Pre-Event: Resolving the Risk Management Problem

Part 2 of 2
In Part One of this article, Chris White founder, chairman, and CEO of the Washington DC-headquartered Global Event Partners detailed the company's new risk management standards and explored why they are important to meeting planners. Now, in Part Two, we'll go inside the process and see how working with DMCs that have such a policy will impact their planning.


Anyone who has been involved in planning a meeting can envision a "nightmare scenario" in which a terrible accident occurs: You hire a bus to transport event attendees from one function to another; a snowstorm creates havoc on the roadways and the bus spins out of control. Whose job is it to handle the fallout?

Unfortunately, such incidents do happen from time to time, and the critical question is always the same: Where is the liability?

At the most fundamental level, settling the question of liability in advance under our new standards amounts to alleviating stress in one area of the meeting planner's job—everyone now knows the "rules of engagement" up front, including who is liable for what and up to what limit, should an accident occur and liability accrue.

In settling the question of potential liability in advance, the planner also saves time and money in planning every meeting. The reasons are simple.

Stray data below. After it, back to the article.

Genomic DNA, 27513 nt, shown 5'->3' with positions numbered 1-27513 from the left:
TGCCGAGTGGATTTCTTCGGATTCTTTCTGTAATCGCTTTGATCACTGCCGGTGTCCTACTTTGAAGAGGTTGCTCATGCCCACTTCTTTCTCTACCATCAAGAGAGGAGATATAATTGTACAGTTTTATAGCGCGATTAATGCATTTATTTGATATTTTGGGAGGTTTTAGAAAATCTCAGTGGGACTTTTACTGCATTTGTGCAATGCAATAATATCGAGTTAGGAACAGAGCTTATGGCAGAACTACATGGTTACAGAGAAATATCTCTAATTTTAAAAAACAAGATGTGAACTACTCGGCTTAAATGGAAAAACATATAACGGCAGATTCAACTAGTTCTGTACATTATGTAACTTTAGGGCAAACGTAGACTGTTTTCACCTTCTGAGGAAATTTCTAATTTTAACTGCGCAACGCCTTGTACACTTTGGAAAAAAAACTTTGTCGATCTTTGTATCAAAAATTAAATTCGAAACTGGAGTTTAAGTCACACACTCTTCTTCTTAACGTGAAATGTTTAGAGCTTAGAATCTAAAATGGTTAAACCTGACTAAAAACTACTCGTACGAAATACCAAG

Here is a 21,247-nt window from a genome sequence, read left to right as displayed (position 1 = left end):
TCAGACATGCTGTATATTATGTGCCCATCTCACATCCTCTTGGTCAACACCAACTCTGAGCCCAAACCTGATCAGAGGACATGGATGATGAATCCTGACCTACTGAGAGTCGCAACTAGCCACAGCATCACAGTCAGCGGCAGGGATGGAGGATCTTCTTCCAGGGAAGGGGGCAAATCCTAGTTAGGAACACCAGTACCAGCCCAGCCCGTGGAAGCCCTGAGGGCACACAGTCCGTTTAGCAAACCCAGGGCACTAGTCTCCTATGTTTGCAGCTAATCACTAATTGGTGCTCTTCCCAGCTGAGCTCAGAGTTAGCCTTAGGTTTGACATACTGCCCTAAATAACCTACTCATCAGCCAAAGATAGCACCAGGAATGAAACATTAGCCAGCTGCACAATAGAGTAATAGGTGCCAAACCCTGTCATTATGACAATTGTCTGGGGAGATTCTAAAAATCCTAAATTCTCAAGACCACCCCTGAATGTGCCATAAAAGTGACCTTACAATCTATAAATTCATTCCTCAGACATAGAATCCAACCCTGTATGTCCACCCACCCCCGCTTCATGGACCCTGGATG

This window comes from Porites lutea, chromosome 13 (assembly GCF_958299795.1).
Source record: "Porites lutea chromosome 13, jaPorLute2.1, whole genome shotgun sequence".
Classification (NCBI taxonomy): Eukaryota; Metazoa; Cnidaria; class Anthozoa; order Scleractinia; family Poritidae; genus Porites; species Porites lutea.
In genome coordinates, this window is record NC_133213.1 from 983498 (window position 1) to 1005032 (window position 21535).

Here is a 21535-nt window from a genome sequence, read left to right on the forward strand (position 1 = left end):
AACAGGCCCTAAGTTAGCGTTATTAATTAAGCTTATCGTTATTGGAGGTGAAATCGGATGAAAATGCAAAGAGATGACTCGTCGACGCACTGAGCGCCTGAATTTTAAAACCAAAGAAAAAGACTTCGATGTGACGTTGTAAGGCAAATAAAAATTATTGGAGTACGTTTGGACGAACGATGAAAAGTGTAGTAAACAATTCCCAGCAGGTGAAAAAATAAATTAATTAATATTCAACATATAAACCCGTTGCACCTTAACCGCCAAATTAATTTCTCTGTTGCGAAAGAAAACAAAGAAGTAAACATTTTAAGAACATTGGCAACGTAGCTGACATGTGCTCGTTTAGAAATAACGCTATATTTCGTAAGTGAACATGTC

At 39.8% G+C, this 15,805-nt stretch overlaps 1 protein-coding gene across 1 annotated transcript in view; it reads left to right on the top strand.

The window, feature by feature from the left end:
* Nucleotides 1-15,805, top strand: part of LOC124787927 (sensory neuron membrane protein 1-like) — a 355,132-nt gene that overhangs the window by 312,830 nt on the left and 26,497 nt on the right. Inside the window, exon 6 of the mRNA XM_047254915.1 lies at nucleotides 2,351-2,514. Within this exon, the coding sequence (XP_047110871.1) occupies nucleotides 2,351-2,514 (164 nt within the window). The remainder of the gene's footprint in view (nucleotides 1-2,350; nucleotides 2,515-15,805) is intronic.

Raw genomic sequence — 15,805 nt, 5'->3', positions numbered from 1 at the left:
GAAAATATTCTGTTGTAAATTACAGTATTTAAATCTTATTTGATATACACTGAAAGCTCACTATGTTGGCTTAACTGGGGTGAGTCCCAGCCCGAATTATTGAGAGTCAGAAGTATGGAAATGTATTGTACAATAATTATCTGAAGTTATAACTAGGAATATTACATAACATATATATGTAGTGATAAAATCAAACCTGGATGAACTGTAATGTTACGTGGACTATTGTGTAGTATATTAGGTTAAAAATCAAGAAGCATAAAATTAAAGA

1. The search for suppliers is streamlined. If you have ever spent time searching the Internet to pre-qualify a vendor, you can say with some confidence that a transportation company that is willing to provide full and transparent insurance information and accept reasonable risk, is likely to be a vendor worth doing business with. The standard is, in effect, a "pre-qualifier" for suppliers—a reasonable indication that this vendor is reputable and high quality in many aspects of its delivery.

That's not to say that risk management qualification is the only criterion for evaluating a supplier; there are many. But the less time planners and DMCs need to spend vetting vendors, the more time they can dedicate to what really counts—producing a great meeting.

2. There is true transparency from day one. In shifting the onus of liability to the supplier, the process of vendor selection—always challenging for planners and DMCs—is also made much simpler and more streamlined. Knowing that a transportation company, for example, puts its "money where its mouth is," we no longer need to do multiple layers of research into the company's performance history and ask questions like, "How long has that driver been driving, and does he have an accident record?" All that information must be provided up front; and liability, again, stays where it belongs.

3. There is a trail to follow. In the event of an actual accident, the chain of responsibility afterwards is easy to trace. The last thing a planner wants after an incident is to confront a CEO's question as to who is liable without having the facts at hand to provide clear answers. Under GEP's risk management standards, the answers are clear from the outset.

The key to excellence is being proactive rather than reactive—anticipating a client's needs, problems, or challenges, and going above and beyond to alleviate them. In a nutshell, that is what working with a DMC that has risk management standards does. It clarifies, simplifies, and expedites; but most important, it puts the DMC and planner on the same team in selecting suppliers and producing an event that is as straightforward, cost-effective, and stress-free as possible.



Jennifer Patino is chair of GEP-Americas Advisory Board, and president of Baskow & Associates, a DMC based in Las Vegas, NV.


Originally published May 01, 2008

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